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Roman Cohort versus a Macedonian Phalanx.

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"IMHO, by now a more interesting question would be why the Macedonians were still able to win some significant battles over the Roman legions, notoriously when Perseus routed Crassus at Callicinus."


I'll have a stab at answering this one. Though we should first note that this was not a legion v phalanx battle. It wasn't completely a rout either, but I'll come to that.


Basically Perseus had his army all drawn up near Tempe in Thessaly waiting for the Romans to come to him. Crassus had a hellish time getting his troops through the mountains and took so long arriving that Perseus came looking for him.(Perseus spent a lot of this war wondering where the Romans were and what they were doing. Military intelligence was not his strong suit.)


He caught up with Crassus at Callicinus, a few miles from Larissa. Because of the broken ground around the Roman camp, neither side deployed its heavy infantry, with both phalanx and legions kept in reserve. The battle was mainly light-to-medium foot and cavalry - about 12,000 per side. So rather than Roman v Macedonian this battle was Thracian and Gallic irregulars v Peltasts, and Macedonian v Greek and Roman cavalry.


The Greeks were unenthusiastic allies in the first place, and a direct charge by the Macedonian companion cavalry did not make them feel any better about being there. After losing about 2000 men the Greeks legged it for camp, and their retreat was covered by Thessalian cavalry which held formation. The next day Crassus pulled his army to more secure quarters over the river Peneaus.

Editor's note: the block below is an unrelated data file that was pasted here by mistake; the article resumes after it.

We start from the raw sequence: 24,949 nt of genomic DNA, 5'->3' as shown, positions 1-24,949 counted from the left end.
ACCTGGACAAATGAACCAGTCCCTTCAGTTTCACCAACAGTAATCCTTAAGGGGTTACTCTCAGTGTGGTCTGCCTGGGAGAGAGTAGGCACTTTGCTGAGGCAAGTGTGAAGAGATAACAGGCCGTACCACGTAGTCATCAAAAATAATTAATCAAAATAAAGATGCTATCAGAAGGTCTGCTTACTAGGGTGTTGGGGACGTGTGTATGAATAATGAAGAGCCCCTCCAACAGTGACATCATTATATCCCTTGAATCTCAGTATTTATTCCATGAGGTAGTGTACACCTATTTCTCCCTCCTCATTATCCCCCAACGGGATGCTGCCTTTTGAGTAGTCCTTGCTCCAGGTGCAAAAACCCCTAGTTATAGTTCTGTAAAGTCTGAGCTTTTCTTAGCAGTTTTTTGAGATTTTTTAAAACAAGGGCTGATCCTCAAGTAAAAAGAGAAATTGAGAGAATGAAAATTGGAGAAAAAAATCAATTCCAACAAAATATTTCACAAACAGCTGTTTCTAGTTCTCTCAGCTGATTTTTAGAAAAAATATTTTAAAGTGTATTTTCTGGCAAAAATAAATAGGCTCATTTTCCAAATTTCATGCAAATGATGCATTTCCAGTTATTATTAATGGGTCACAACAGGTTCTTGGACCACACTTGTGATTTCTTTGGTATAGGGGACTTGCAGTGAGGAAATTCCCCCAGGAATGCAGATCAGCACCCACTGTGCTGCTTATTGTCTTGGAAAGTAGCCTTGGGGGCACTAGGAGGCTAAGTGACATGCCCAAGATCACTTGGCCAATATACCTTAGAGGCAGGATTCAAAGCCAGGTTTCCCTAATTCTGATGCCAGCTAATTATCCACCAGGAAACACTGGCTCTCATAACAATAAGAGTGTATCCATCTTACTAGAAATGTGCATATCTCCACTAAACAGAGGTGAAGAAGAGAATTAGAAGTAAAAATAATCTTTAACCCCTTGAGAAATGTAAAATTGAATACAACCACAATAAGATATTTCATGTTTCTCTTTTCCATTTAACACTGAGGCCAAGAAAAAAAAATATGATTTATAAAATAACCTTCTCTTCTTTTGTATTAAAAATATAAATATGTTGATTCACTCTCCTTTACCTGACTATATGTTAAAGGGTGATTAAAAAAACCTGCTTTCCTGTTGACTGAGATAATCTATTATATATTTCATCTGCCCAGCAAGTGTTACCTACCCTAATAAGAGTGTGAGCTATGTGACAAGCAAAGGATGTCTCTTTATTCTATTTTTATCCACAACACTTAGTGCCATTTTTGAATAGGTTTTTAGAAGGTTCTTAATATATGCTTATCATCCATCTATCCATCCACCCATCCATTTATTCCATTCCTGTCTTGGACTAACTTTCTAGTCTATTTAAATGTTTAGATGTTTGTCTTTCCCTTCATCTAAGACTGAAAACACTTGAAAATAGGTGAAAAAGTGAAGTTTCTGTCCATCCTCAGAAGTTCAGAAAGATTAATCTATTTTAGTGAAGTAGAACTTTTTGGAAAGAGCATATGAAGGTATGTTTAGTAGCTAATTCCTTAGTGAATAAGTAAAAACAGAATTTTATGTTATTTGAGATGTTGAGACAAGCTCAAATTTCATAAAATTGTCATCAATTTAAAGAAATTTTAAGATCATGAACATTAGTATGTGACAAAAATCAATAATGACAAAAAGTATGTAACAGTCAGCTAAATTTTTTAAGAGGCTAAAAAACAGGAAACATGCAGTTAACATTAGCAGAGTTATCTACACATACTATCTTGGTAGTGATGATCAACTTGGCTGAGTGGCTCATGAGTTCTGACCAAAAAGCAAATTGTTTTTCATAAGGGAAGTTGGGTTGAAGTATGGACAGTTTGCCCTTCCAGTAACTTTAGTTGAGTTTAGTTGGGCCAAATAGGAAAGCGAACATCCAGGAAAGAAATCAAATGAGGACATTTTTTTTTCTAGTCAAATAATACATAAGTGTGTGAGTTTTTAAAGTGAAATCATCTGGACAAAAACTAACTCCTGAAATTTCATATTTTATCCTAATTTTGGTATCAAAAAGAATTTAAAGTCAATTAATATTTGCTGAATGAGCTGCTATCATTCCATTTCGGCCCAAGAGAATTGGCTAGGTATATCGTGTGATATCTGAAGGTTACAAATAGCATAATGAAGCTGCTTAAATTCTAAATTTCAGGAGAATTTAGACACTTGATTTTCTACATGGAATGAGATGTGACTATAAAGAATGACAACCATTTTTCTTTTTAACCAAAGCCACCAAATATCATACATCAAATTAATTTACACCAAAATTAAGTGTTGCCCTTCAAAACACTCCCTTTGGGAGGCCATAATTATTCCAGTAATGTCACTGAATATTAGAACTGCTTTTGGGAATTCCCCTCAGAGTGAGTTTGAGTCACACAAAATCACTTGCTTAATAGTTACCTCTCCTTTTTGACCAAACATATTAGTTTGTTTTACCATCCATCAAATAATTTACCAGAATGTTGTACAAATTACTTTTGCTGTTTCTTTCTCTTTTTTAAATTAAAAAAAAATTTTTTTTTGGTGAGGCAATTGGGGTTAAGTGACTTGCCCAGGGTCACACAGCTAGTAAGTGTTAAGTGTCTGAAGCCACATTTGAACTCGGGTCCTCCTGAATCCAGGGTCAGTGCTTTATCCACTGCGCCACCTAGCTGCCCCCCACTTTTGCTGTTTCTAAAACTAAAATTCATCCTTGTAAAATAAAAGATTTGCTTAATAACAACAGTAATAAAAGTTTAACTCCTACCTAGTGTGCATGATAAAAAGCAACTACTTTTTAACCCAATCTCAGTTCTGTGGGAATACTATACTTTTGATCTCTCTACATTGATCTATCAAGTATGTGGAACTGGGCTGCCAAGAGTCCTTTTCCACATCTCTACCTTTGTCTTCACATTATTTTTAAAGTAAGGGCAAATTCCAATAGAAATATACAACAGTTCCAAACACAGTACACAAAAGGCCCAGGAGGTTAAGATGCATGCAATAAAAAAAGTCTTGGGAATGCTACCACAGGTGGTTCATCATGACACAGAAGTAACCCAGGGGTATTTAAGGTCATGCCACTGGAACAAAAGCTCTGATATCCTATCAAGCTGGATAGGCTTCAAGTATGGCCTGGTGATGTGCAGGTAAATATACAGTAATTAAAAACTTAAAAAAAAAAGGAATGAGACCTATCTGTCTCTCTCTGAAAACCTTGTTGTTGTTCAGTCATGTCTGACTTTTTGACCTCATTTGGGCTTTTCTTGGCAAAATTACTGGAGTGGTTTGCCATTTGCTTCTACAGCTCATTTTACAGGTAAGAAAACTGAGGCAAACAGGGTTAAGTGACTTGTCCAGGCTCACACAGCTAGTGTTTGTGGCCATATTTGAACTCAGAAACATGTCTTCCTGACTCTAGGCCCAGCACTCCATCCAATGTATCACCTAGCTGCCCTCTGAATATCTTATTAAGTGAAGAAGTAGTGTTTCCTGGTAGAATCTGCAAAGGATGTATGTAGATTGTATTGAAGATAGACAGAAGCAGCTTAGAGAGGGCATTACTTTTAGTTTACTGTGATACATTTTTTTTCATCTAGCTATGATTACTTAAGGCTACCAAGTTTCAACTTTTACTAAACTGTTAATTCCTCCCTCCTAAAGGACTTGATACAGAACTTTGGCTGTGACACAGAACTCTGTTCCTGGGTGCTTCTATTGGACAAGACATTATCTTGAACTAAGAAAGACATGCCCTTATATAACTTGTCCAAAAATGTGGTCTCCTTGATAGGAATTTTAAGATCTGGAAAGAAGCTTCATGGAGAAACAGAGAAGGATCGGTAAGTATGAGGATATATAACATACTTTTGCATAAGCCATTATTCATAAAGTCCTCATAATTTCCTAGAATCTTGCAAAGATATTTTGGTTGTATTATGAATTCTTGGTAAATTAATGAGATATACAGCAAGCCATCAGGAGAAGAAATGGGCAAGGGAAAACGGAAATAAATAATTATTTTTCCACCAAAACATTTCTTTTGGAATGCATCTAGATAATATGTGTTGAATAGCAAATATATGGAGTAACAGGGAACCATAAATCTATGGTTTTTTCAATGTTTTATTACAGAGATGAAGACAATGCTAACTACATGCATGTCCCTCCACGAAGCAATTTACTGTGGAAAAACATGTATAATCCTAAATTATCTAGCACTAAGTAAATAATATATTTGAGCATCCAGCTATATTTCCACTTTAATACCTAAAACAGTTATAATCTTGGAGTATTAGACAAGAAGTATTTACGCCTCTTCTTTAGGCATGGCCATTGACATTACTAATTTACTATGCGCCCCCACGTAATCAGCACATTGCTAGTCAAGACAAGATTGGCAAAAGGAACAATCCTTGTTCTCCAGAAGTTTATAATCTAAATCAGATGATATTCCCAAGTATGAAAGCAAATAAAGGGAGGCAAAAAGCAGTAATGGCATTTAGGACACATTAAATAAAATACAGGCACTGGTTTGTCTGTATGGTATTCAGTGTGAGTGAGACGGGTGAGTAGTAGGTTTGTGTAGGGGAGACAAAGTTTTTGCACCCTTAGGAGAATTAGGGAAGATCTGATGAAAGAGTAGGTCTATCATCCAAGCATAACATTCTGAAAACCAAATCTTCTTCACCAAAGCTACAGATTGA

That was Callicinus. I'd say a better example might be the crushing of a legion under Iuventius Thalna by Andriscus in 149. It was definitely a legion in action here, and it was virtually wiped out. Regrettably, the Romans are generally a bit vague about battles in which they got thumped (apart from claiming their allies let them down), and the sources for this period are poor anyway (e.g. no Livy, Polybius in fragments). If anyone does have excellent sources for this battle please don't tell me. I've just done 80,000 words on the Macedonian wars and it's too late to change anything.

That our Romanophile sources were utterly trying to belittle a significant victory of Perseus is clear from the hard evidence of the huge military and political consequences of Callicinus:

- the immediate retreat of Crassus' two "super" legions (6000 effectives each one of them) and multiple allies, from an enemy force of roughly the same size;

- the loss of the whole Thessaly for several months;

- the enthusiastic reaction of the Greek sympathizers of Perseus;

- the sending of the Aetolians to Rome to answer for the defeat;

- and of course the delay of the definitive invasion of Macedon for another 3 years.

Livy himself acknowledged an atypically unfavorable casualty figure for the Romans from this battle.


Interestingly, JM Kistler pointed out the presumably significant absence of the Numidian Elephant squad on the Roman side in Callicinus, a unit that was active across virtually all major Roman victories from both the II and III Macedonian Wars, obviously including Phalanna and Pydna. The Roman Elephant factor might have actually played a more relevant role than usually acknowledged.


Regarding the IV Macedonian War, the use of Phalanges is far from certain, because this war was in all likelihood a popular rebellion and Andriscus the Pseudo-Philip has only

Edited by sylla

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